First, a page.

From the first moment our team met Bimala, her joy and love shone through her. She hosted one of the first afternoons of Christmas caroling during our time in the village of Sanga, and she spent much of her time joining us joyfully dancing to the songs we all sang, teaching us Nepali dance moves, and grabbing unsuspecting people from the audience and forcing them to join her.
Later that same day, she shared her testimony during the middle of our caroling, and while I couldn’t understand the words that she said, she shouted them with such joy that it was impossible not to join in in her exuberance. It was contagious.
Filled with unbelievable generosity, on two separate occasions, she gave one of my team members and I each one of her own beautiful Nepali dresses. Just because she had taken a liking to the two of us.
When I showed up sick to caroling one day, she was so distressed that she wrapped me up in multiple scarves (even though it was boiling hot in the sun) and strictly ordered me not to dance at all that day.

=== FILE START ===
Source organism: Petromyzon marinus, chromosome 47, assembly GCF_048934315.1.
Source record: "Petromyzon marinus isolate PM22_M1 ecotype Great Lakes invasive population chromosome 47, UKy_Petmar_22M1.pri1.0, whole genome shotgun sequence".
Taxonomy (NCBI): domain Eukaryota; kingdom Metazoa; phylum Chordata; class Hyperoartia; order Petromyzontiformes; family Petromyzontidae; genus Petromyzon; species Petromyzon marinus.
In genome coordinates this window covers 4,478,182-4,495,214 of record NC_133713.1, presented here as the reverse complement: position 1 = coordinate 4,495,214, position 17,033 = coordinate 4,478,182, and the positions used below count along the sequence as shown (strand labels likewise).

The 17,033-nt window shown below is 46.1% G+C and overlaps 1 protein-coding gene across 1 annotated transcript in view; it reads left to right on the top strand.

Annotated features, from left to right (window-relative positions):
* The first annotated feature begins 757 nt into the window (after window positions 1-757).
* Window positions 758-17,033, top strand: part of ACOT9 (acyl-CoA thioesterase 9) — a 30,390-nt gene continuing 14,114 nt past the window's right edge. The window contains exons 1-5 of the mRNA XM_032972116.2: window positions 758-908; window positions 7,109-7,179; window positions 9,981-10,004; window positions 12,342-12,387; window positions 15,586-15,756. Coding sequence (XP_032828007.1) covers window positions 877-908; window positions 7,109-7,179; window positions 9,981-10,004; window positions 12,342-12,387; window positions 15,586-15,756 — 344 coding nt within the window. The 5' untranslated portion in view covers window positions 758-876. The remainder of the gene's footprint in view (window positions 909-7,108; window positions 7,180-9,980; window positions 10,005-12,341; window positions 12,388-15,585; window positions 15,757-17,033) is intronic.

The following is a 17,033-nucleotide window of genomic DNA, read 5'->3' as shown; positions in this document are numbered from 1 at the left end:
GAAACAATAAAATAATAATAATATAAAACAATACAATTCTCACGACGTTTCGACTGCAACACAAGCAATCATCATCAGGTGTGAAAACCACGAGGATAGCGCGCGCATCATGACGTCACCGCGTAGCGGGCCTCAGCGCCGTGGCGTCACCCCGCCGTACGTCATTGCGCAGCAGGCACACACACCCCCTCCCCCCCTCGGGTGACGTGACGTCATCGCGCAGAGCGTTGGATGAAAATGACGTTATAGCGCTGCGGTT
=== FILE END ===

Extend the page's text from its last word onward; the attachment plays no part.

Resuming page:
Another time, she was showing me pictures of her family and her house using her limited English, and as she pointed out the ears of corn that she had stored up in her house, I got excited, because “corn,” for some reason, is one of the few words I know in Nepali. “Macai?” I said hesitantly.
Here eyes lit up. “Macai!” she exclaimed, her face bursting into a huge smile, “Yes! You like macai? I bring you some!”
And then I’m pretty sure we hugged. Just because I knew how to say “macai.” It was beautiful.
On Christmas, she grabbed my arm in the middle of the church service and forcefully said, “Come! Come!” As she led me outside, she gave me a huge bag of popcorn, as well as a bag of kernels, to which she proudly said, “Macai!”
What a loving, generous woman. To pour out love onto people she barely knows. Even when they can hardly communicate with her.
One day, as she got tears in her eyes when she thought about me leaving, she just looked me right in the eyes and said, “I love you. I miss you!” And then we just hugged each other for a long time.
What kind of love is that? How is one woman able to pour out love so generously onto people she barely knows?
I’m not sure, but it floors me. And I will never forget Bimala. My Nepali mother who speaks a completely different language from me.